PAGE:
How Chocolate is Made: Lesson for Kids

Instructor: Shelly Merrell

Shelly has a Master's of Education. Most recent professional experience is an educational diagnostician. Prior, she taught for 8 years.

In this lesson, you will learn how chocolate is made. Specifically, where the cacao tree grows, about bean pods, how they are processed and the basic ingredients of chocolate.

How is Chocolate Made?

Have you ever wondered how chocolate is made? Would you be surprised if I told you that it grows on trees?

Chocolate and cocoa are common ingredients you may have heard of. But, you may not know about the long process it is to make chocolate. Let's find out.

These pods are ripe and ready for harvest.
Pods

Chocolate and Cocoa Start with the Cacao Tree

The cacao tree is an evergreen tree, which is a tree that has green leaves all year. This tree grows well in hot and humid climates and develops small white flowers. Some of these flowers grow fruit called pods. These pods can grow as big as a football and are very hard to break. When they are ready to be picked, they turn yellowish-orange (maybe even red or purple depending on the type of cacao tree). A better way to tell is to shake the fruit to see if the seeds move around in the pod. If they do, it is ripe. When ripe, a person cuts them down with a large heavy knife and gathers them. This is called harvesting.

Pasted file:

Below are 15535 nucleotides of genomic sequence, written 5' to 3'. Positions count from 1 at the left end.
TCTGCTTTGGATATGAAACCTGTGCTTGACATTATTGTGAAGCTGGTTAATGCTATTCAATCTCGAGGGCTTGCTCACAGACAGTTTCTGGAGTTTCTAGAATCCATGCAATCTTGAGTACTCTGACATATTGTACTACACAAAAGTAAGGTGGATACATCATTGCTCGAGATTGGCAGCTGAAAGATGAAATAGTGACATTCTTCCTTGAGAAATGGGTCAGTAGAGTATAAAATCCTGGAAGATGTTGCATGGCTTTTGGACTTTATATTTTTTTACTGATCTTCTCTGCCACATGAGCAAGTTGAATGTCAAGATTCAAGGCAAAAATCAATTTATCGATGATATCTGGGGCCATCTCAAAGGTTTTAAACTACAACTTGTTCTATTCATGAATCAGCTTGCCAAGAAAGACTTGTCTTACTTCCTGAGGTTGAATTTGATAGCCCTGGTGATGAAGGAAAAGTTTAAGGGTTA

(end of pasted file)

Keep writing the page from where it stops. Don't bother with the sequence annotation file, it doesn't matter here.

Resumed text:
Each pod has cocoa beans inside. The pods are opened to get the 20-50 beans inside each pod. Some people say that these seeds taste sour. They don't taste like chocolate until they've gone through the whole process.

The Beans are Made into Chocolate

The beans are put in a pile or box and stirred. Then they are laid out to dry in the sun or in a shed. After the beans are dry, they are put into big sacks, which go to factories. At the factories, the beans are stored in large buildings called silos. The beans are then cleaned and then roasted. Cocoa is the powder made from the roasted seeds.

Silos are large cylinder buildings used for storage.
Silo

The beans are then cracked and then crushed. At this point, the cocoa butter is separated out. The cocoa butter is then turned into a chocolate liquid also called liquor (but this liquor has no alcohol). This liquid was once known as 'the drink of the Gods' during ancient times. We call a newer version of this liquid 'hot chocolate' or 'hot cocoa,' although we add sugar to our drink.

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